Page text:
Janice, a client of mine told me of a recent interview with a legal firm. She said from the minute the interview started, he talked about himself the whole time. She now knows that he is the managing partner, he drives a Lexus and has an antique corvette that rarely gets out of the garage. Intently she listend to him go on about his ski trips and exercise routine, thinking eventually she could use this information to build a rapore with him.
The opportunity to talk never came. He only asked one question, “Why should we hire you?” What do you think she should have done? The interviewer was clearly conservative, and had set opinions on how women should behave. If Janice had foribly taken control of the conversation, do you not agree he would have reacted defensively. Sadly, in the end, he would most likely make his decision based on the looks of the applicant, how intenlty they listened, and their resume. Clearly a case where body language is going to play a key role.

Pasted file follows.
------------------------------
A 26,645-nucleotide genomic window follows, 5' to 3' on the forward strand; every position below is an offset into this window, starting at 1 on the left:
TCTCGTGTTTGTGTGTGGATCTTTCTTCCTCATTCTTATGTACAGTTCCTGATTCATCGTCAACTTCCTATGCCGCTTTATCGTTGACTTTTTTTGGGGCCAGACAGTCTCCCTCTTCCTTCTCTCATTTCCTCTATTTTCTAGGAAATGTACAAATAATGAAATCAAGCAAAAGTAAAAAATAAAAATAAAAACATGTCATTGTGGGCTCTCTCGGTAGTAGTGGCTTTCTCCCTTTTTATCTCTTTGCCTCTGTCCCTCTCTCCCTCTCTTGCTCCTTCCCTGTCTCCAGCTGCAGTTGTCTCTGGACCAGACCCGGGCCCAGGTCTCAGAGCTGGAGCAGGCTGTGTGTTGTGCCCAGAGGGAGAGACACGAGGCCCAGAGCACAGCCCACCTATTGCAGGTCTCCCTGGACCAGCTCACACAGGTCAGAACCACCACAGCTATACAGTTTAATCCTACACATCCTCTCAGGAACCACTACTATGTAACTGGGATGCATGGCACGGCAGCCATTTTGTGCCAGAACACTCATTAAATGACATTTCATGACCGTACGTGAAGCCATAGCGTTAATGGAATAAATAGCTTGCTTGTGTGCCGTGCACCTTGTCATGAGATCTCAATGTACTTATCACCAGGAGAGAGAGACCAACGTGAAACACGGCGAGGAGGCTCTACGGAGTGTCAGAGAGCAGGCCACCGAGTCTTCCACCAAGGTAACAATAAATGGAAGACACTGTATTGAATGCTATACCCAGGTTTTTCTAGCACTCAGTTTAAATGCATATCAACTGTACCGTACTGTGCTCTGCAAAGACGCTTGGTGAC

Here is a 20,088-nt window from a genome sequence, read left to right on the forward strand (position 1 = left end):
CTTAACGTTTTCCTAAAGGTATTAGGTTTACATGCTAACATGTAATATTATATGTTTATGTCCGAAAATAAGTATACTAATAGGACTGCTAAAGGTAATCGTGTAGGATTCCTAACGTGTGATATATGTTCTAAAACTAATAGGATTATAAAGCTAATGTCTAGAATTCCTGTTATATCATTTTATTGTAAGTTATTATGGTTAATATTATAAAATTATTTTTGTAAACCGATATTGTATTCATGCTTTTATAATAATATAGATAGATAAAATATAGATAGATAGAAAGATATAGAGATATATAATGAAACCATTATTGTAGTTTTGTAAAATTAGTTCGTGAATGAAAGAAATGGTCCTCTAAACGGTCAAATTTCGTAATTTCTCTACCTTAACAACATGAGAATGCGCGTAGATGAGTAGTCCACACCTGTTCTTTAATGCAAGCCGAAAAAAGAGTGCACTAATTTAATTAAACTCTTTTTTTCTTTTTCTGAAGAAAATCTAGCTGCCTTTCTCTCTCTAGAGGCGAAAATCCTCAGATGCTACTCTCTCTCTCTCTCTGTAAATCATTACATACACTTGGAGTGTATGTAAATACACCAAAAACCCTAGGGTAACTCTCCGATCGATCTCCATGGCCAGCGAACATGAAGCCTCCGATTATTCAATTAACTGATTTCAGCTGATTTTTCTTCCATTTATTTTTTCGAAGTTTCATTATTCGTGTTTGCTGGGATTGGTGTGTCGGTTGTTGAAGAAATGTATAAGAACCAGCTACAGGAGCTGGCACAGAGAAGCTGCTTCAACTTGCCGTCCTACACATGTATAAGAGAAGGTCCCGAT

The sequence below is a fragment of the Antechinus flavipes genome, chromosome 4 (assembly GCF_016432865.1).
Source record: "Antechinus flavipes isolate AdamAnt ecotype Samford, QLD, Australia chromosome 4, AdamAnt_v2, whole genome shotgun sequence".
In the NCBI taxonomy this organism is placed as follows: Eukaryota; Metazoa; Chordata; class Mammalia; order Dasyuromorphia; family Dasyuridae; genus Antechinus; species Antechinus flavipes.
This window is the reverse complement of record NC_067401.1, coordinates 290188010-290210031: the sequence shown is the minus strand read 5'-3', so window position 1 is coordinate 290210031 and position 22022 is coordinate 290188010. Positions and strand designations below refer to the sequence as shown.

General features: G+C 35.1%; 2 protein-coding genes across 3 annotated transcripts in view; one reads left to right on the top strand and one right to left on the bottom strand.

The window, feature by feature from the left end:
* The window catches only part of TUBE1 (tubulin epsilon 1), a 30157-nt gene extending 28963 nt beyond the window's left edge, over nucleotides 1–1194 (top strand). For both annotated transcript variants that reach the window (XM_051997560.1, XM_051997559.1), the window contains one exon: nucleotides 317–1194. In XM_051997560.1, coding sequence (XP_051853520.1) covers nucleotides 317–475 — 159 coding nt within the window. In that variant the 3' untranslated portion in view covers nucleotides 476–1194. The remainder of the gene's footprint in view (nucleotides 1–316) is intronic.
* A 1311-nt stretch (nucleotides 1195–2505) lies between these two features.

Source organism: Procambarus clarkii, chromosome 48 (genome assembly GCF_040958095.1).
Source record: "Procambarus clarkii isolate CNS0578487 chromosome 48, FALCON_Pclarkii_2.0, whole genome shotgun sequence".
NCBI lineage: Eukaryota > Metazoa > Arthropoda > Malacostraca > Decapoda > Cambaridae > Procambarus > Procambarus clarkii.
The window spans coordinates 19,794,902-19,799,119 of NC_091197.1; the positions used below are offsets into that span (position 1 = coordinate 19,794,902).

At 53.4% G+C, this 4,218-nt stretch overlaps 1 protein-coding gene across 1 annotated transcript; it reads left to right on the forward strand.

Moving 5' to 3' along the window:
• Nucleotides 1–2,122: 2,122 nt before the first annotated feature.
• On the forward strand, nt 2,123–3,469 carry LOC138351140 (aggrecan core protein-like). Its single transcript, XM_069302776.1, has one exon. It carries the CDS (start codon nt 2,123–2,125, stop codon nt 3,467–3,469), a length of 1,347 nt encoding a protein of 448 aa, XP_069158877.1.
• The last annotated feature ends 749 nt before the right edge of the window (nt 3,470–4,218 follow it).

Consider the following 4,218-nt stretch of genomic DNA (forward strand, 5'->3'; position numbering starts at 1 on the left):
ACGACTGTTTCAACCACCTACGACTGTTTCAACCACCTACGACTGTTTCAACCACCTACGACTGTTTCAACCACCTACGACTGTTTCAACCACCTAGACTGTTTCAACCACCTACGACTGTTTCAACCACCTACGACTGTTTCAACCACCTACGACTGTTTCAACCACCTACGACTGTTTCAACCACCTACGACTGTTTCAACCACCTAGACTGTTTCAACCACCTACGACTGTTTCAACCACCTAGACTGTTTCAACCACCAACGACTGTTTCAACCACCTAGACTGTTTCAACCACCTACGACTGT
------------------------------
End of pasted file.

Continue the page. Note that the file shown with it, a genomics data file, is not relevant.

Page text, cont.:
On the other hand, should Janice want to work for a law firm that apparently lets its laywers exercise questionable practices? A job’s a job, isn’t it? In these hard time you can’t be choosey. Besides, some of life’s best lessons are learned in the muddy trenches, if you can sort the dirt out.
Janice had to make a concious decision to let the interview slip away. When you are faced with this situation, yah best be ready with a plan. You can use “parlor” tricks like dropping your portfolio and making enough of a ruccuss retrieving it that you can interject comments about yourself during the breif hecitation that would follow your slip up. Interupting with a simple “excuse me, but…” may show the interviewer you’re not a push over who is going to just sit there while the opportunity melts away.